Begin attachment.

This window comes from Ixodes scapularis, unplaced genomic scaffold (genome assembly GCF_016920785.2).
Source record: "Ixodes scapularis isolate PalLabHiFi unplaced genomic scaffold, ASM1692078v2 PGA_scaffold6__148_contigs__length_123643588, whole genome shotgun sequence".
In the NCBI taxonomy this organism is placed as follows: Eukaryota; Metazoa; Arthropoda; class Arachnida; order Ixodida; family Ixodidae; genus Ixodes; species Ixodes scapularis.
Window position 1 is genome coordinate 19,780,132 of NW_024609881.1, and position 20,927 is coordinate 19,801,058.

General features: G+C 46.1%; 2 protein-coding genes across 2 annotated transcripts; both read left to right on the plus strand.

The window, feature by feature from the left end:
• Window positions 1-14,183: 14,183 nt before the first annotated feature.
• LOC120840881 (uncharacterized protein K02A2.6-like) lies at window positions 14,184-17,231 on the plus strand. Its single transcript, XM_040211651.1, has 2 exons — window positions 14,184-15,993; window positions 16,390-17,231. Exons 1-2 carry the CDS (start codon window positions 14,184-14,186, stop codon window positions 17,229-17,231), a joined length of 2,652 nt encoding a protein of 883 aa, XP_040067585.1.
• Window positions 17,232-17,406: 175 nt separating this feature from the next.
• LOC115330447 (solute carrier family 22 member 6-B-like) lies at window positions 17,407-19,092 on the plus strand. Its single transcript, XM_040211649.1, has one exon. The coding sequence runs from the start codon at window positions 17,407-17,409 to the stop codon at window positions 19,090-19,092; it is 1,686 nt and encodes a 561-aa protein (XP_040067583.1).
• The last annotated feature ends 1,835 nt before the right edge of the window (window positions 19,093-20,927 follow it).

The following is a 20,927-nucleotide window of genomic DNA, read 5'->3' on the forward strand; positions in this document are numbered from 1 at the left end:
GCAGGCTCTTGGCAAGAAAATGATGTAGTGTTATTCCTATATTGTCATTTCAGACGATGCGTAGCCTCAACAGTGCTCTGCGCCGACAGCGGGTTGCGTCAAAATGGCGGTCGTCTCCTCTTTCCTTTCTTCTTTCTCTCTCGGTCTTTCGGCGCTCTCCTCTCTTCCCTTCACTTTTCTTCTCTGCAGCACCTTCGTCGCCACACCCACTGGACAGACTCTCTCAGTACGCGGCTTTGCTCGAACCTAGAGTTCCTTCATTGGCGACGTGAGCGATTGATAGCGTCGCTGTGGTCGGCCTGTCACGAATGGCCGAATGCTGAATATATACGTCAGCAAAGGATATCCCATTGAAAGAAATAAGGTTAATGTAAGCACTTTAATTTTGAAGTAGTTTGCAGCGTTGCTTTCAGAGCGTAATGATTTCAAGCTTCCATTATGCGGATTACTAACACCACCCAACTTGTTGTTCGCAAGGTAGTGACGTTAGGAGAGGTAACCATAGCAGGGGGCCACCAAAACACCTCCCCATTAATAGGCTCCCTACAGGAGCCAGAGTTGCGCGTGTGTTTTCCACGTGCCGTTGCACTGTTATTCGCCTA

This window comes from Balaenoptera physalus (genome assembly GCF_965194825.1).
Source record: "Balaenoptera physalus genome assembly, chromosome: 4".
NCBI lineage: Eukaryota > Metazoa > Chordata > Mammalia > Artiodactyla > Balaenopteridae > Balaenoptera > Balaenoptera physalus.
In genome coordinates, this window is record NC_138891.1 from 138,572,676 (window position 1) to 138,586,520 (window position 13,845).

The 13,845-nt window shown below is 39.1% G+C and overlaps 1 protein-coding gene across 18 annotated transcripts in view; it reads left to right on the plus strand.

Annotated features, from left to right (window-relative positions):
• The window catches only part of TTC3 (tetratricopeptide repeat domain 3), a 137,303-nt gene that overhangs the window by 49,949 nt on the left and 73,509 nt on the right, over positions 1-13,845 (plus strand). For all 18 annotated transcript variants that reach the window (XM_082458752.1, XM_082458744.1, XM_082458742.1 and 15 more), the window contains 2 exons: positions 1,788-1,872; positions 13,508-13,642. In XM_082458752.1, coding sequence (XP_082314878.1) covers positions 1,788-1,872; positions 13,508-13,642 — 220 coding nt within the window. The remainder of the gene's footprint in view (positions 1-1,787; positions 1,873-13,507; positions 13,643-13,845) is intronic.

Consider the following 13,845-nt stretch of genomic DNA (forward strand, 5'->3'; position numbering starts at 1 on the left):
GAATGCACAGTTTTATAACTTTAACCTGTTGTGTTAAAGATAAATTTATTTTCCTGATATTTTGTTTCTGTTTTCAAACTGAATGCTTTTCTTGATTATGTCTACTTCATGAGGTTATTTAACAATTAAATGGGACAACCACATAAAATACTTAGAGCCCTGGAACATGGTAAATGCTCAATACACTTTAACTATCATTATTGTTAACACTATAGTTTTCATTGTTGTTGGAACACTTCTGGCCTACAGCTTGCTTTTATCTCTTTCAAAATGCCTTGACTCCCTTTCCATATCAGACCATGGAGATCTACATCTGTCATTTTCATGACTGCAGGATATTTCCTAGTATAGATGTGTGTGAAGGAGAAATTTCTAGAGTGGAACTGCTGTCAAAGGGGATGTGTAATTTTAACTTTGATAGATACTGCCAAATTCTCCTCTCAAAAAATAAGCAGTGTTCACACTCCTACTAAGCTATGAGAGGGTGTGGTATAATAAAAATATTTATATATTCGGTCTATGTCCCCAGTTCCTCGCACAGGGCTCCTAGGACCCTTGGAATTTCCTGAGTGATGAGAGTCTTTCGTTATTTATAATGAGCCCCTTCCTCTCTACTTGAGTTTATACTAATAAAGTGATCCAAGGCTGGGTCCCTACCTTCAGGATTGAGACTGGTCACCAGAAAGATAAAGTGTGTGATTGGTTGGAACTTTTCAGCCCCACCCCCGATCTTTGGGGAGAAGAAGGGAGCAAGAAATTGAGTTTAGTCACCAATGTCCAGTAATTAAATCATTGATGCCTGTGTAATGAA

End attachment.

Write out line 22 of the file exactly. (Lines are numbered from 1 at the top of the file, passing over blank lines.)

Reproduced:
GAATGCACAGTTTTATAACTTTAACCTGTTGTGTTAAAGATAAATTTATTTTCCTGATATTTTGTTTCTGTTTTCAAACTGAATGCTTTTCTTGATTATGTCTACTTCATGAGGTTATTTAACAATTAAATGGGACAACCACATAAAATACTTAGAGCCCTGGAACATGGTAAATGCTCAATACACTTTAACTATCATTATTGTTAACACTATAGTTTTCATTGTTGTTGGAACACTTCTGGCCTACAGCTTGCTTTTATCTCTTTCAAAATGCCTTGACTCCCTTTCCATATCAGACCATGGAGATCTACATCTGTCATTTTCATGACTGCAGGATATTTCCTAGTATAGATGTGTGTGAAGGAGAAATTTCTAGAGTGGAACTGCTGTCAAAGGGGATGTGTAATTTTAACTTTGATAGATACTGCCAAATTCTCCTCTCAAAAAATAAGCAGTGTTCACACTCCTACTAAGCTATGAGAGGGTGTGGTATAATAAAAATATTTATATATTCGGTCTATGTCCCCAGTTCCTCGCACAGGGCTCCTAGGACCCTTGGAATTTCCTGAGTGATGAGAGTCTTTCGTTATTTATAATGAGCCCCTTCCTCTCTACTTGAGTTTATACTAATAAAGTGATCCAAGGCTGGGTCCCTACCTTCAGGATTGAGACTGGTCACCAGAAAGATAAAGTGTGTGATTGGTTGGAACTTTTCAGCCCCACCCCCGATCTTTGGGGAGAAGAAGGGAGCAAGAAATTGAGTTTAGTCACCAATGTCCAGTAATTAAATCATTGATGCCTGTGTAATGAA